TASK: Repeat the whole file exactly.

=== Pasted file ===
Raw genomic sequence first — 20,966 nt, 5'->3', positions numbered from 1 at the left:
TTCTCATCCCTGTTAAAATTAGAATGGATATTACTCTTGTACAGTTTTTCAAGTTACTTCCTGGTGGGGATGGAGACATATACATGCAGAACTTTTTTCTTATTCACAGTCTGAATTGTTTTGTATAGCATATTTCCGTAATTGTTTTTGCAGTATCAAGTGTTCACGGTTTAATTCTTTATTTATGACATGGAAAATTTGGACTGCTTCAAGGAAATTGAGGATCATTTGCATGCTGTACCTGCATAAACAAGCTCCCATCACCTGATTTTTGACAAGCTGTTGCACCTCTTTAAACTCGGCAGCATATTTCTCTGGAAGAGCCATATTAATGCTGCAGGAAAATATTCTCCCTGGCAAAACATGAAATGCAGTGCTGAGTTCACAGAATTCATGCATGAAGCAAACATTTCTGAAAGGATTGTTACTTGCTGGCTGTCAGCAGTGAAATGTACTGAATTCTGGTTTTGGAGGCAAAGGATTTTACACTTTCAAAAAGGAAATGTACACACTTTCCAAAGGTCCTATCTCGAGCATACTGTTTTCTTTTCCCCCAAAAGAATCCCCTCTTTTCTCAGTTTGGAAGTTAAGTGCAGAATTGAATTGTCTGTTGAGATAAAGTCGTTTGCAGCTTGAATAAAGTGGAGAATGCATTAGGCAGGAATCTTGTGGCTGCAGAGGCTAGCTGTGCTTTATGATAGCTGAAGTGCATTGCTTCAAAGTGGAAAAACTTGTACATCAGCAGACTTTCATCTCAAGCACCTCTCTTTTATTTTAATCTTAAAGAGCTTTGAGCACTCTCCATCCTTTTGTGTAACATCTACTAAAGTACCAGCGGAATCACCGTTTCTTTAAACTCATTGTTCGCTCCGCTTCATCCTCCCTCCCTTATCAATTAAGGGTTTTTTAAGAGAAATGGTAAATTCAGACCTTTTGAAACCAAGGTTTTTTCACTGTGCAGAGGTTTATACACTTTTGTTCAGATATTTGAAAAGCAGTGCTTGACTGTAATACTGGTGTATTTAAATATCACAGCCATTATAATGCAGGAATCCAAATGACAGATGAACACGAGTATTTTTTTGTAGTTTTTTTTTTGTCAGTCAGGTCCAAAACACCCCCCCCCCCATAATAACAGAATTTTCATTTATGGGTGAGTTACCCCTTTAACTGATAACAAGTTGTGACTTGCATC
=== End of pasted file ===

Raw genomic sequence first — 20,966 nt, 5'->3', positions numbered from 1 at the left:
TTCTCATCCCTGTTAAAATTAGAATGGATATTACTCTTGTACAGTTTTTCAAGTTACTTCCTGGTGGGGATGGAGACATATACATGCAGAACTTTTTTCTTATTCACAGTCTGAATTGTTTTGTATAGCATATTTCCGTAATTGTTTTTGCAGTATCAAGTGTTCACGGTTTAATTCTTTATTTATGACATGGAAAATTTGGACTGCTTCAAGGAAATTGAGGATCATTTGCATGCTGTACCTGCATAAACAAGCTCCCATCACCTGATTTTTGACAAGCTGTTGCACCTCTTTAAACTCGGCAGCATATTTCTCTGGAAGAGCCATATTAATGCTGCAGGAAAATATTCTCCCTGGCAAAACATGAAATGCAGTGCTGAGTTCACAGAATTCATGCATGAAGCAAACATTTCTGAAAGGATTGTTACTTGCTGGCTGTCAGCAGTGAAATGTACTGAATTCTGGTTTTGGAGGCAAAGGATTTTACACTTTCAAAAAGGAAATGTACACACTTTCCAAAGGTCCTATCTCGAGCATACTGTTTTCTTTTCCCCCAAAAGAATCCCCTCTTTTCTCAGTTTGGAAGTTAAGTGCAGAATTGAATTGTCTGTTGAGATAAAGTCGTTTGCAGCTTGAATAAAGTGGAGAATGCATTAGGCAGGAATCTTGTGGCTGCAGAGGCTAGCTGTGCTTTATGATAGCTGAAGTGCATTGCTTCAAAGTGGAAAAACTTGTACATCAGCAGACTTTCATCTCAAGCACCTCTCTTTTATTTTAATCTTAAAGAGCTTTGAGCACTCTCCATCCTTTTGTGTAACATCTACTAAAGTACCAGCGGAATCACCGTTTCTTTAAACTCATTGTTCGCTCCGCTTCATCCTCCCTCCCTTATCAATTAAGGGTTTTTTAAGAGAAATGGTAAATTCAGACCTTTTGAAACCAAGGTTTTTTCACTGTGCAGAGGTTTATACACTTTTGTTCAGATATTTGAAAAGCAGTGCTTGACTGTAATACTGGTGTATTTAAATATCACAGCCATTATAATGCAGGAATCCAAATGACAGATGAACACGAGTATTTTTTTGTAGTTTTTTTTTTGTCAGTCAGGTCCAAAACACCCCCCCCCCCATAATAACAGAATTTTCATTTATGGGTGAGTTACCCCTTTAACTGATAACAAGTTGTGACTTGCATC